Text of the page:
This contains plot spoilers.
On January 1, Netflix finally earned its modest monthly cost in full, when it began streaming the iconic, award-winning trilogy, “The Godfather.” While older generations may know everything there is to know about the quotable mafia flick, millennials may have yet to bask in the glory of Marlon Brando’s mystifying role as “godfather” to an Italian-American family operating the “family business” in New York City.
Your significant other wanna “Netflix and chill”? Not this weekend, baby. You’re legit-binge-watching one of the greatest American mafia films of all time.
1. It’s the Best Mafia Story Ever
There are films dedicated to characters and films dedicated to plot, and a handful knock both out of the park. These do so with the same characters three times. The Godfather Trilogy is to the Italian-American mafia what “Citizen Kane” was to American politics. The story involves everything a good film or novel should: Sex, lies, murder, love, and loyalty. The trilogy manages to show just what you think the mob would do—on steroids. In other words, the plot remains just beyond the average moviegoer’s active imagination, which is part of its lasting appeal.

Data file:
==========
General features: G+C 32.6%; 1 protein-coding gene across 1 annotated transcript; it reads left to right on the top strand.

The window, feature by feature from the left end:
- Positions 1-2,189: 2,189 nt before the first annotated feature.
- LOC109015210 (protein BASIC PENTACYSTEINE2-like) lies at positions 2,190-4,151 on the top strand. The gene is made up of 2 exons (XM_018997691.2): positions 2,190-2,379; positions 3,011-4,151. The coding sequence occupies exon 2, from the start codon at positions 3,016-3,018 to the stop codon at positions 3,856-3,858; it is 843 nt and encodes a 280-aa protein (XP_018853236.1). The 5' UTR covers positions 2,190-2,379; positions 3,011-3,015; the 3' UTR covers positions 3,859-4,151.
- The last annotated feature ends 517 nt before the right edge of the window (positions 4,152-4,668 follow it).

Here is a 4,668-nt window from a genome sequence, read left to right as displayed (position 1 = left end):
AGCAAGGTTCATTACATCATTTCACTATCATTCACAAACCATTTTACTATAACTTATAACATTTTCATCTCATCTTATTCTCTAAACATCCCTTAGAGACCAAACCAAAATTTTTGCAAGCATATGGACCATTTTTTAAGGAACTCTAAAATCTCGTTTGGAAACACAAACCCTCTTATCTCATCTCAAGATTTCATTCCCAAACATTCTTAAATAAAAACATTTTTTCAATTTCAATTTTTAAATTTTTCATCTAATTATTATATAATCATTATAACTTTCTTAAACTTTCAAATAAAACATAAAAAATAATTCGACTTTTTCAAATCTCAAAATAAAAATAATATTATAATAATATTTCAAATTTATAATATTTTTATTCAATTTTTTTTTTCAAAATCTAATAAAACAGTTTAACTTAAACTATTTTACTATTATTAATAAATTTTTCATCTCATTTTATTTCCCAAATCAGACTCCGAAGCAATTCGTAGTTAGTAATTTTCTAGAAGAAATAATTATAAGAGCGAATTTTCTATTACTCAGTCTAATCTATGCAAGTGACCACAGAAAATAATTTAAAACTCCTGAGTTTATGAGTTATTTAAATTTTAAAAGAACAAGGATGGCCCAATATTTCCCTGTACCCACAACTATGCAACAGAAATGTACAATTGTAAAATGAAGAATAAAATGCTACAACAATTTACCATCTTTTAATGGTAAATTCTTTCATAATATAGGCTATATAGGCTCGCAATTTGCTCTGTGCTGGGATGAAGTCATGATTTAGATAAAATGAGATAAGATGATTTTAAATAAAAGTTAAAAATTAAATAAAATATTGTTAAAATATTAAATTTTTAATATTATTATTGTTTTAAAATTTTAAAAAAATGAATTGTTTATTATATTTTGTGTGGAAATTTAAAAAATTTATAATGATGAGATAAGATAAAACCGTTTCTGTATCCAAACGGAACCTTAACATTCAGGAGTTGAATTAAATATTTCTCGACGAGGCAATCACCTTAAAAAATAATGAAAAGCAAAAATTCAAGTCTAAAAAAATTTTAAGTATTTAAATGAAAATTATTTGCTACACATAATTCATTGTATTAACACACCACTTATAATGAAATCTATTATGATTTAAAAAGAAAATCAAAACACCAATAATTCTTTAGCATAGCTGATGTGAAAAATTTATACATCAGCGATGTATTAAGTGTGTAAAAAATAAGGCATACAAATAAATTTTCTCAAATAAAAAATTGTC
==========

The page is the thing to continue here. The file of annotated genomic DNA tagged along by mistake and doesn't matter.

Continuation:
In “The Godfather,” released in 1972, family patriarch Don Vito Corleone is shepherding his sons through the family business: organized crime. At first, Vito’s oldest, Sonny, takes over while other son Michael gets his hands dirty getting back at a drug lord for attempting to assassinate their father. As a result, he is forced to hide in Sicily, where he marries a woman who is subsequently killed in a car bombing. After Sonny is murdered, Michael returns to America to take over. He proves a vicious patriarch.
“The Godfather Part II,” released two years after the original, is said to be one of the best sequels of our time. It presents parallel dramas, prequel and sequel to the first. This centers on Michael’s ability to lead as the new don, keeping his business ventures successful. The film shows several flashbacks of Vito’s childhood in Sicily and migration to New York City.
“The Godfather Part III” was not released until 1990. It completes Michael’s journey as don, as he tries to legitimize his mafia empire. Sonny’s son Vincent begins to take over for Michael. It includes several fictionalized real-life events like the death of Pope John Paul I.
In every plot and subplot, first-time viewers will struggle to predict the next scene, which keeps everyone inundated. Even the “predictable” scenes—like when Kay tells Michael she had an abortion—don’t end how one might predict. The flashbacks during the second part are particularly rich and woven well with what audiences have already learned in the original “Godfather.”
2. The Characters Are Unforgettable